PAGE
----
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Effect of biochar on micronutrient availability and uptake into leafy greens in two urban tropical soils with contrasting soil pH

Rodríguez-Vila, A., Atuah, L., Abubakari, A. H., Worlanyo Atorqui, D. W., Alhassan, A.-K., Coole, S., Hammond, J. ORCID:, Robinson, S. ORCID: and Sizmur, T. ORCID: (2022) Effect of biochar on micronutrient availability and uptake into leafy greens in two urban tropical soils with contrasting soil pH. Frontiers in Sustainable Food Systems, 6. 821397. ISSN 2571-581X

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To link to this item DOI: 10.3389/fsufs.2022.821397


Biochars have been proposed as a novel biotechnology to increase crop yields in acidic soils due to a liming effect. However, the application of biochar to soils with a neutral soil pH is less likely to improve yield. A rise in pH typically increases the availability of macronutrients (e.g. PO43-, NO3-) but biochar is known to immobilize some elements due to a pH increase and adsorption on the biochar surface. Therefore, biochar application may reduce the uptake of important micronutrients (e.g. Cu, Fe, and Zn) into the edible portions of food crops. Before recommending indiscriminate biochar application to tropical soils, an understanding of the potentially negative impacts of biochar application to contrasting soil types should be fully appreciated to prevent unintended consequences. Our aim was to determine the impact of biochar amendment to an acidic soil and a neutral soil on micronutrient availability and uptake into leafy greens. We produced biochars from 3 different organic feedstock materials (corn cobs, rice husk and teak sawdust) and applied these in pot experiments to an acidic tropical soil (pH 4.5) and a neutral tropical soil (pH 6.9) collected from urban farms in Tamale and Kumasi, respectively, in Ghana. We grew leafy greens (Amaranthus, Corchorus, and Lettuce) and measured their growth and the uptake of Cu, Fe, and Zn , alongside supporting measurements of soil pH and micronutrient availability in the soil. We also measured water soluble Cu, Fe, and Zn in the soils amended with biochars pyrolyzed at different temperatures. The corn cobs biochar increased soil pH and considerably increased plant growth in the acidic soil from Tamale. In the neutral soil from Kumasi we found that, while corn cob biochar increased soil pH, rice husk biochar decreased soil pH. Furthermore, corn cob biochar considerably reduced plant growth in the neutral soil. The concentration of micronutrients in the edible portions of leafy greens was not greatly affected by biochar application, but the total uptake (i.e. concentration multiplied by biomass) of micronutrients into leaves was generally increased by biochar application in the acidic (Tamale) soil and application of the corn cob biochar generally decreased total uptake of micronutrients in the neutral (Kumasi) soil. Our results highlight the need for site-specific information on biochar feedstock and soil pH prior to recommending biochar application to tropical urban soils so that the benefits can be optimized and unintended consequences can be prevented.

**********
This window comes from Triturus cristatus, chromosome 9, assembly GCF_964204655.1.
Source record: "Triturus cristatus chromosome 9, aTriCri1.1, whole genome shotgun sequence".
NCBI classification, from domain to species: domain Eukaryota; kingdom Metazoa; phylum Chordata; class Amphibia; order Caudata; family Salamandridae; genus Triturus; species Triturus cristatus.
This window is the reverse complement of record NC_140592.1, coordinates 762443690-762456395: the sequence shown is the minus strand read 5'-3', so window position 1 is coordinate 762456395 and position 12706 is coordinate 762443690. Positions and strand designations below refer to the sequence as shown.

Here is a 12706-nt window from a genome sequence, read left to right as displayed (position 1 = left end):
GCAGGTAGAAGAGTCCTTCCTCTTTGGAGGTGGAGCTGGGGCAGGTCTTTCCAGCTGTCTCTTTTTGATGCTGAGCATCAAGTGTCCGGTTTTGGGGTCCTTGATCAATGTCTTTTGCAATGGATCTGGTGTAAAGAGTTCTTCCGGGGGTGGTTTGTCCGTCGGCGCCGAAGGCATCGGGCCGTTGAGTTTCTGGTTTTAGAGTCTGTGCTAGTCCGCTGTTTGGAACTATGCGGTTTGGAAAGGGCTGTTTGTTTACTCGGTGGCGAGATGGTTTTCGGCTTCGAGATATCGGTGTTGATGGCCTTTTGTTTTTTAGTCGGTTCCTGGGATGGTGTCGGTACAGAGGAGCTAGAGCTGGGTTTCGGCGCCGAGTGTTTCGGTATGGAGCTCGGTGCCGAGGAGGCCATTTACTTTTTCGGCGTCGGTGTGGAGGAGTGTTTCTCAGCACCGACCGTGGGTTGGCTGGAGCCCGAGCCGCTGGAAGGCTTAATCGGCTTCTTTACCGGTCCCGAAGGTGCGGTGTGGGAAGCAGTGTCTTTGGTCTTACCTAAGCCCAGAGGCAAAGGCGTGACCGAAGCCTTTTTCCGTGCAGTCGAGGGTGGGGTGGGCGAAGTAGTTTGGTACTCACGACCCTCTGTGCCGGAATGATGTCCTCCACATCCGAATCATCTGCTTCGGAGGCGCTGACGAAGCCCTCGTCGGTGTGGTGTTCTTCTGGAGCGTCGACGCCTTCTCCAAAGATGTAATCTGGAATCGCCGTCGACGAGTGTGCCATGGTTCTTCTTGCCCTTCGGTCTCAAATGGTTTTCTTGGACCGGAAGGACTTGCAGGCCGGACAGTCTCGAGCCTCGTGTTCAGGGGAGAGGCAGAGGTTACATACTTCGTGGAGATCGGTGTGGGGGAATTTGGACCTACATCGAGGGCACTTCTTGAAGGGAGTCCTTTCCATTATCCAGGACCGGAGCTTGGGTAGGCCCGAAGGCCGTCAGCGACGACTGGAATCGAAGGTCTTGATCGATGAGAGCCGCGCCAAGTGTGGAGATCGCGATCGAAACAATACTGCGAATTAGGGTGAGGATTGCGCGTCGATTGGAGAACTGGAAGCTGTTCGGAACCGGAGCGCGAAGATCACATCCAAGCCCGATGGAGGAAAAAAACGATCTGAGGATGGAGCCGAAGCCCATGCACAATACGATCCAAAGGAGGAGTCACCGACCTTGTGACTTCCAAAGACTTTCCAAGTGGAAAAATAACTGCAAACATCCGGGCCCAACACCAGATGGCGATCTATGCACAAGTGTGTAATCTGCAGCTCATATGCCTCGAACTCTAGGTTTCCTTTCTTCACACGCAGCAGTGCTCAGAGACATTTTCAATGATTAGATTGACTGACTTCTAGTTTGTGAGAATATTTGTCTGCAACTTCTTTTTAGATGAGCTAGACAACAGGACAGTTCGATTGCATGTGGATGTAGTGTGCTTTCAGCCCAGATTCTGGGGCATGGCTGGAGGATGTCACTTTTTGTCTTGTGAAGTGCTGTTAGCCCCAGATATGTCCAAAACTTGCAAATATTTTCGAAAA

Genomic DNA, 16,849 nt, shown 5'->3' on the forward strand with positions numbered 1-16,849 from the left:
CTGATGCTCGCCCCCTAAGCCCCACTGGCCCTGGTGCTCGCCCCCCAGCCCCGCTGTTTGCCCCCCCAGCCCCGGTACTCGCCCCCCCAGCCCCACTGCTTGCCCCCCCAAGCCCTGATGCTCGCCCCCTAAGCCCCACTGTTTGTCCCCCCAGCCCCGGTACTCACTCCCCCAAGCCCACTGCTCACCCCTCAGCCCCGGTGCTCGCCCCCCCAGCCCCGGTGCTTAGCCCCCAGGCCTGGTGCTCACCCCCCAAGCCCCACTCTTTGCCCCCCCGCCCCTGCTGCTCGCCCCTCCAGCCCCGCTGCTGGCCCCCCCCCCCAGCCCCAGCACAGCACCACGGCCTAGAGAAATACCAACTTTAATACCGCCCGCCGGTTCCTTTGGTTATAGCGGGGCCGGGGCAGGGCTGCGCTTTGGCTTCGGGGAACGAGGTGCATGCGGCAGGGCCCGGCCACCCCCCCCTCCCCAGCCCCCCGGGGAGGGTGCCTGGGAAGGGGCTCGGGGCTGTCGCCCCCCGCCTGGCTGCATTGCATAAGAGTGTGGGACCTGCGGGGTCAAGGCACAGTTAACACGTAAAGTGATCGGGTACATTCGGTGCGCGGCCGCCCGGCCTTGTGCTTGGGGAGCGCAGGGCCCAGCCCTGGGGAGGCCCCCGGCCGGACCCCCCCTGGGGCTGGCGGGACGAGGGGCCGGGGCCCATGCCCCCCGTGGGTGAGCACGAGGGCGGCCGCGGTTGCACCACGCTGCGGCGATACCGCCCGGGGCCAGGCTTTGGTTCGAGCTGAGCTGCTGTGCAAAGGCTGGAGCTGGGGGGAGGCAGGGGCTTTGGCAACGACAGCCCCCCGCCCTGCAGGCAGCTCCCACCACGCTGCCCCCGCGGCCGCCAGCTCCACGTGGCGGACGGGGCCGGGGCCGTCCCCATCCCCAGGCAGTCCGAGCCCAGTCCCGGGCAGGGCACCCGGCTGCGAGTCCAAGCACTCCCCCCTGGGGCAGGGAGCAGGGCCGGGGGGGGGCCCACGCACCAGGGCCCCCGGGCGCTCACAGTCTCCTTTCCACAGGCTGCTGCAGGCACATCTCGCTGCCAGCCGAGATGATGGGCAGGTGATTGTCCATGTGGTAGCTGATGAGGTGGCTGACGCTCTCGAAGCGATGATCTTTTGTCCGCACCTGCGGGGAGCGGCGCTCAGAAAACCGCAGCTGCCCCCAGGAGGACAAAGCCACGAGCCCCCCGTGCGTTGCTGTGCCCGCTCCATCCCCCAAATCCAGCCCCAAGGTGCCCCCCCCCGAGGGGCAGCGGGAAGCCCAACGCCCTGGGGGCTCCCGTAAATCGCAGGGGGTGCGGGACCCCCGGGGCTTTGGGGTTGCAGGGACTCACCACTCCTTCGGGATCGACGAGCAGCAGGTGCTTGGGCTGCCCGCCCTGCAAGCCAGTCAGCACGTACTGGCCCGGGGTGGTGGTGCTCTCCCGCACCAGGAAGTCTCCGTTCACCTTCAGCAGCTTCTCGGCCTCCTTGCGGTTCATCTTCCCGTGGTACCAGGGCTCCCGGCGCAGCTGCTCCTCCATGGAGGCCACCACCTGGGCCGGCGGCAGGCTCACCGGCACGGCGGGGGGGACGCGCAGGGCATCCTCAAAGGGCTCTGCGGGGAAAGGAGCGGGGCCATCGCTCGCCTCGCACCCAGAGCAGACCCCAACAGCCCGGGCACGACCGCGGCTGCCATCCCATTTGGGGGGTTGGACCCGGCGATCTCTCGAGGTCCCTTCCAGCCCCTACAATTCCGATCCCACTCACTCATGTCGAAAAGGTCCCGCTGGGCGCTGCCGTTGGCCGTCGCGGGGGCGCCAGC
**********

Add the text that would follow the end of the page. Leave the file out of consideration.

Item Type:Article
Divisions:Interdisciplinary centres and themes > Chemical Analysis Facility (CAF)
Science > School of Archaeology, Geography and Environmental Science > Department of Geography and Environmental Science
Interdisciplinary centres and themes > Soil Research Centre
Interdisciplinary centres and themes > Chemical Analysis Facility (CAF) > Mass Spectrometry (CAF)
ID Code:104480


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